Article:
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Friday, July 21, 2017


(Wake Mahlobo. Pic by Val Adamson)

Well-known and respected KZN drummer Wake Mahlobo died last week.

Award-winning director and playwright, Neil Coppen, posted this tribute to Facebook:

“I’m deeply saddened to learn of the passing of one of KZN's most gifted musician's Wake Mahlobo.

Anyone who saw Tin Bucket Drum, will remember Wake in the percussion corner, accompanying Ntando Cele or Mpume Mthombeni on the stage with a range of percussive surfaces and instruments that included jembes, snare-drums, tea-pots, bottle-lids, dustbin lids, tin buckets and the like.

Wake arrived late into our rehearsal process, in fact a week before the play’s 2003 premiere at the Grahamstown fringe.

Via a SOS recommendation from Themi Venturas, I had called him at the final hour and explained the project and the importance of percussion to the story-telling. The following day, Wake arrived at rehearsals with an arsenal of percussive instruments and a willing and generous collaborative spirit.

At the time, I was not aware that the man in the room with us was one of South Africa's foremost percussive legends!

Wake leapt straight into the process and created evocative soundscapes alongside Ntando Cele and Karen Melissa Logan.

The script would call for a rainstorm, a revolution, a variety of furious heart-beats and in rehearsals Wake would tinker like a mad-musical-scientist in the corner until he had found the most suitable and potent percussive suggestion. His offerings were always spot on.

His commitment, passion, invention and kindness knew no bounds and he remained with the production for over a decade of touring, never once missing a show (or beat) and ensuring the Little Drummer Girl’s story and irrepressible rhythm was heard as far afield as New York City.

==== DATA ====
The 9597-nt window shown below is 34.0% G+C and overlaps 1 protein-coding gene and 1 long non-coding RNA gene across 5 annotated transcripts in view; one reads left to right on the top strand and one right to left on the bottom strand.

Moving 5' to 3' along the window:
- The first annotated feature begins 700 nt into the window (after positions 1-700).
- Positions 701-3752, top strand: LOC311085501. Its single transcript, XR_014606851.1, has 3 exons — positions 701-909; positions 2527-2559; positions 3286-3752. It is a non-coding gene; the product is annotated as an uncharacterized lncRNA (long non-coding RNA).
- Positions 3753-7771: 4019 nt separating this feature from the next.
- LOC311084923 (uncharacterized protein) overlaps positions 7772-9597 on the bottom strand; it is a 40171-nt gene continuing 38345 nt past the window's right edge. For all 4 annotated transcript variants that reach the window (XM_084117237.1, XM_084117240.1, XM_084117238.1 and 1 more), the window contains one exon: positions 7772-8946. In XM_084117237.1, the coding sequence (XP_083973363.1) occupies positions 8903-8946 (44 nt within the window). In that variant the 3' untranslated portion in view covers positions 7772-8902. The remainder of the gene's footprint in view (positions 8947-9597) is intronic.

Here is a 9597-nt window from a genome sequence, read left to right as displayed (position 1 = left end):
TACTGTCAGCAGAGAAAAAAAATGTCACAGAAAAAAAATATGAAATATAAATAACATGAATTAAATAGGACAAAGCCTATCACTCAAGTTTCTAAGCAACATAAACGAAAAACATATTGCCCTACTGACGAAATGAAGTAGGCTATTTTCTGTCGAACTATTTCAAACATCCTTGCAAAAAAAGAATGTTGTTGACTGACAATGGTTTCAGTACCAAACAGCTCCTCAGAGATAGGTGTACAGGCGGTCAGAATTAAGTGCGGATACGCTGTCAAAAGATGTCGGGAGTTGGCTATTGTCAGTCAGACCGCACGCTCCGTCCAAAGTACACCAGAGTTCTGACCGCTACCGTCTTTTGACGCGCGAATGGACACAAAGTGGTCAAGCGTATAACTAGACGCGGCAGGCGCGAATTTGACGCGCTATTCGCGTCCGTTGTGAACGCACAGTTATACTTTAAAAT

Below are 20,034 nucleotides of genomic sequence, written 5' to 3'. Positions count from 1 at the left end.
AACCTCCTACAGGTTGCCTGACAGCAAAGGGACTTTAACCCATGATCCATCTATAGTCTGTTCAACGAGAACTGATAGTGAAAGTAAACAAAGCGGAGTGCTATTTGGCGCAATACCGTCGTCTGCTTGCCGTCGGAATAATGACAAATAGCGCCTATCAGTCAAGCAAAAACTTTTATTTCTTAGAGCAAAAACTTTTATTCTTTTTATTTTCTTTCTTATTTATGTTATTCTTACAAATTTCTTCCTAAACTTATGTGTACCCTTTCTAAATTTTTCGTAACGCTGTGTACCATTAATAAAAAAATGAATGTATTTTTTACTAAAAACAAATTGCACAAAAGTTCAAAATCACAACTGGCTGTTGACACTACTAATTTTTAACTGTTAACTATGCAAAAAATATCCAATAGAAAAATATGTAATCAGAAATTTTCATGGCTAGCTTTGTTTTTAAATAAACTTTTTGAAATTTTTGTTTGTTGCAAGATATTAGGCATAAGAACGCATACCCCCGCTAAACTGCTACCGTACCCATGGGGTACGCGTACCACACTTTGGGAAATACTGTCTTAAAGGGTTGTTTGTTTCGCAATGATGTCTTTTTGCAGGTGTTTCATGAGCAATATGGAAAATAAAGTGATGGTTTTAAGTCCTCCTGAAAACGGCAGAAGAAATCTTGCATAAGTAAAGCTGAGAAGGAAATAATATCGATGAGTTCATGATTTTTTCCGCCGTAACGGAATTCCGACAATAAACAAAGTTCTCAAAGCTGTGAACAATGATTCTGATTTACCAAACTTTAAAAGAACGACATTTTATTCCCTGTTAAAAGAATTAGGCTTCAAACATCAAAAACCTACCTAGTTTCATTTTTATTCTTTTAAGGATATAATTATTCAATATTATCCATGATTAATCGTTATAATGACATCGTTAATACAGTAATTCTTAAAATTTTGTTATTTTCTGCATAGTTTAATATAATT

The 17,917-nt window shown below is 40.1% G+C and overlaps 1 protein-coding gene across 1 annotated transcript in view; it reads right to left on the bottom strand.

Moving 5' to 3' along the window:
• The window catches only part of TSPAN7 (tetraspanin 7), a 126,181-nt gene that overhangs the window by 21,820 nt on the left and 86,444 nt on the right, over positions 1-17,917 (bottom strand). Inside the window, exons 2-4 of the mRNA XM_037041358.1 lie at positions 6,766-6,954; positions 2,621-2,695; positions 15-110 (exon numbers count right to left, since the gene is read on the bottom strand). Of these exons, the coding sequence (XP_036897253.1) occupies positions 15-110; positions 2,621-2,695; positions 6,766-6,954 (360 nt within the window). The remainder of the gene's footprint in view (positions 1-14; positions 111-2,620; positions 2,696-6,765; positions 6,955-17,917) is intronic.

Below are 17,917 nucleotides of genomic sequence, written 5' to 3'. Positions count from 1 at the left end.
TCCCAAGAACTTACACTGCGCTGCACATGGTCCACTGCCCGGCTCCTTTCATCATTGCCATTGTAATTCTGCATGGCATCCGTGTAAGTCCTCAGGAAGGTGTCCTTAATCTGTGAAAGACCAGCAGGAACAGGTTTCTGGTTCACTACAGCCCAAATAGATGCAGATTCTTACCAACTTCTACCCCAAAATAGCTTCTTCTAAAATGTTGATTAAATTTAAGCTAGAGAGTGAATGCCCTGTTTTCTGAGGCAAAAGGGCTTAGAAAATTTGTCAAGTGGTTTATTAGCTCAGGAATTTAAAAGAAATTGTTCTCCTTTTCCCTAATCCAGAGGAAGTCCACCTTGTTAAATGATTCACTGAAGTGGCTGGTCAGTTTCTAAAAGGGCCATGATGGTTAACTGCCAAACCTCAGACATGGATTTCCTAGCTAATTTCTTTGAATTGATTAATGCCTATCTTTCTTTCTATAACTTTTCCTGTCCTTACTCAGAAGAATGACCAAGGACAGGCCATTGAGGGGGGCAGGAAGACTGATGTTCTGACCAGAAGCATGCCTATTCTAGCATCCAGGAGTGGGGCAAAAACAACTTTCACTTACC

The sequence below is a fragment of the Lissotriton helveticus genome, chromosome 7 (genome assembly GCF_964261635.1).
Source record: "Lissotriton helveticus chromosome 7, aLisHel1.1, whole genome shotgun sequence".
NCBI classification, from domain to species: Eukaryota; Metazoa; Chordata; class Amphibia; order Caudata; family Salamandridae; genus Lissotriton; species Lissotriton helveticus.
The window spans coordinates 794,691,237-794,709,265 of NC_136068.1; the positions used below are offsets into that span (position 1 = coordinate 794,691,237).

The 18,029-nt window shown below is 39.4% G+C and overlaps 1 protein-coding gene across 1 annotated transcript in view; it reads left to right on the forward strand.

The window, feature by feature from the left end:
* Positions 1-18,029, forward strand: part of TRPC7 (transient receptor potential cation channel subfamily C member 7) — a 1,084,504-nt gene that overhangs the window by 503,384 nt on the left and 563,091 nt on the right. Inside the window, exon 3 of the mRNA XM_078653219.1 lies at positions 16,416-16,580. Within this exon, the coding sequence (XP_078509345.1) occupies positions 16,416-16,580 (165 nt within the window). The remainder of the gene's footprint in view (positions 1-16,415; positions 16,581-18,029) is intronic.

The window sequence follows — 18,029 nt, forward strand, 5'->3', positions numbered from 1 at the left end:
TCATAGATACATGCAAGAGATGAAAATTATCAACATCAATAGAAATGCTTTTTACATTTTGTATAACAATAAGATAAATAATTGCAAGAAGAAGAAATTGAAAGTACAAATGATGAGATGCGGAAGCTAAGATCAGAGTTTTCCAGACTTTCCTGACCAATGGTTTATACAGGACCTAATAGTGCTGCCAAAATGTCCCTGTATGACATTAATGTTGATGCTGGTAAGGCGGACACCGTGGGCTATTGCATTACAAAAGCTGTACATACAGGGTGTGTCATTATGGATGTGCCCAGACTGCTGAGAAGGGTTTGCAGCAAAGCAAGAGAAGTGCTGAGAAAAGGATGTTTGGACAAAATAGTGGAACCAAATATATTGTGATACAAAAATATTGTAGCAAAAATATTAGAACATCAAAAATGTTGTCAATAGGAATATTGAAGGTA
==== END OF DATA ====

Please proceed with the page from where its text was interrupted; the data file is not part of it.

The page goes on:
Towards the end of the play there is a scene where Nomvula is struck by the Silent-Sir's bullet. During this moment, Wake would gently bow his head in reverence, a serene sadness overcoming him. Moments later, he would pick up the Jembe and sound her triumphant spirit’s rise to the realm of the ancestors.

For this send off, Wake was able to make two drumming hands appear to sound like hundreds. Anyone who sat in that theatre and experienced the roof-raising resurrection will attest to his magic.

I’m imagining a similar send off for this rhythmic revolutionary. A loud, thunderous and triumphant drumming as he transcends from this plane to the next.

Thank you, Wake, for your music, for ensuring the little Drummer Girl's heart was never silenced, that it drummed loud and proud into the night without fear or hesitation.

Finally, I'm made to think of a scene in the play, where Umkhulu on his death bed, hands over his pair of drum sticks to the little girl.

"The future" he cautions the child, "does not lie in these drumsticks but in what you chose to do with them. Use them carefully. You will know when the time is right."

We will endeavour to make you proud, Hamba kahle Baba.”

Well-known Durban singer Pinkie Mtshali adds her tribute: “A brilliant drummer who improvised with his snare and sticks when a client didn't provide a drumkit and the gig had to happen and he was a cherry on to. Thank you for sharing your talent with us. RIP”